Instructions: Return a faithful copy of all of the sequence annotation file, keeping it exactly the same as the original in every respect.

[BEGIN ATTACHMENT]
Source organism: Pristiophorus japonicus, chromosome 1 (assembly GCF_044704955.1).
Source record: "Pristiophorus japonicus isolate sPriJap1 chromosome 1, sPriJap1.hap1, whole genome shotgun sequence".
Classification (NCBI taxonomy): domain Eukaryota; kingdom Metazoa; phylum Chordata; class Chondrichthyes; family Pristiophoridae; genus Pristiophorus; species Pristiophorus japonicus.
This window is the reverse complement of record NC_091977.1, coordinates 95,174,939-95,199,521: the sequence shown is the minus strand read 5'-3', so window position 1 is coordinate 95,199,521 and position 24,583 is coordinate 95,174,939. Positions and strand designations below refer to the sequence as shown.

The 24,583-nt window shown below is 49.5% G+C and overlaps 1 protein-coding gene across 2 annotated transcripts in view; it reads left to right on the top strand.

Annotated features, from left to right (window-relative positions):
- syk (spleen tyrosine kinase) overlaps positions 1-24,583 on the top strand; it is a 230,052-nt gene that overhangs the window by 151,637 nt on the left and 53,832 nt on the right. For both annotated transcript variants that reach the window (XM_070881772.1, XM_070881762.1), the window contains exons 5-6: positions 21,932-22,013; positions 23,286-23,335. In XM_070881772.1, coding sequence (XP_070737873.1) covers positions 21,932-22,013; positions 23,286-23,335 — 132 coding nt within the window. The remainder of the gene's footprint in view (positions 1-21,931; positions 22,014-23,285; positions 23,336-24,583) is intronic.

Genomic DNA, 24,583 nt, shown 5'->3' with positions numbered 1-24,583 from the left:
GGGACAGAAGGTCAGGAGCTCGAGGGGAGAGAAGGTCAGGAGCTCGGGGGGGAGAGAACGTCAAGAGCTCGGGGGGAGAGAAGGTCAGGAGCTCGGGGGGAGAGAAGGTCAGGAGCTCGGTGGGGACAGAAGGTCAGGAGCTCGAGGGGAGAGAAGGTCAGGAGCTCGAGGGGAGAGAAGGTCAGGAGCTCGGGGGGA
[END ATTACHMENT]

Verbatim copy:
Source organism: Pristiophorus japonicus, chromosome 1 (assembly GCF_044704955.1).
Source record: "Pristiophorus japonicus isolate sPriJap1 chromosome 1, sPriJap1.hap1, whole genome shotgun sequence".
Classification (NCBI taxonomy): domain Eukaryota; kingdom Metazoa; phylum Chordata; class Chondrichthyes; family Pristiophoridae; genus Pristiophorus; species Pristiophorus japonicus.
This window is the reverse complement of record NC_091977.1, coordinates 95,174,939-95,199,521: the sequence shown is the minus strand read 5'-3', so window position 1 is coordinate 95,199,521 and position 24,583 is coordinate 95,174,939. Positions and strand designations below refer to the sequence as shown.

The 24,583-nt window shown below is 49.5% G+C and overlaps 1 protein-coding gene across 2 annotated transcripts in view; it reads left to right on the top strand.

Annotated features, from left to right (window-relative positions):
- syk (spleen tyrosine kinase) overlaps positions 1-24,583 on the top strand; it is a 230,052-nt gene that overhangs the window by 151,637 nt on the left and 53,832 nt on the right. For both annotated transcript variants that reach the window (XM_070881772.1, XM_070881762.1), the window contains exons 5-6: positions 21,932-22,013; positions 23,286-23,335. In XM_070881772.1, coding sequence (XP_070737873.1) covers positions 21,932-22,013; positions 23,286-23,335 — 132 coding nt within the window. The remainder of the gene's footprint in view (positions 1-21,931; positions 22,014-23,285; positions 23,336-24,583) is intronic.

Genomic DNA, 24,583 nt, shown 5'->3' with positions numbered 1-24,583 from the left:
GGGACAGAAGGTCAGGAGCTCGAGGGGAGAGAAGGTCAGGAGCTCGGGGGGGAGAGAACGTCAAGAGCTCGGGGGGAGAGAAGGTCAGGAGCTCGGGGGGAGAGAAGGTCAGGAGCTCGGTGGGGACAGAAGGTCAGGAGCTCGAGGGGAGAGAAGGTCAGGAGCTCGAGGGGAGAGAAGGTCAGGAGCTCGGGGGGA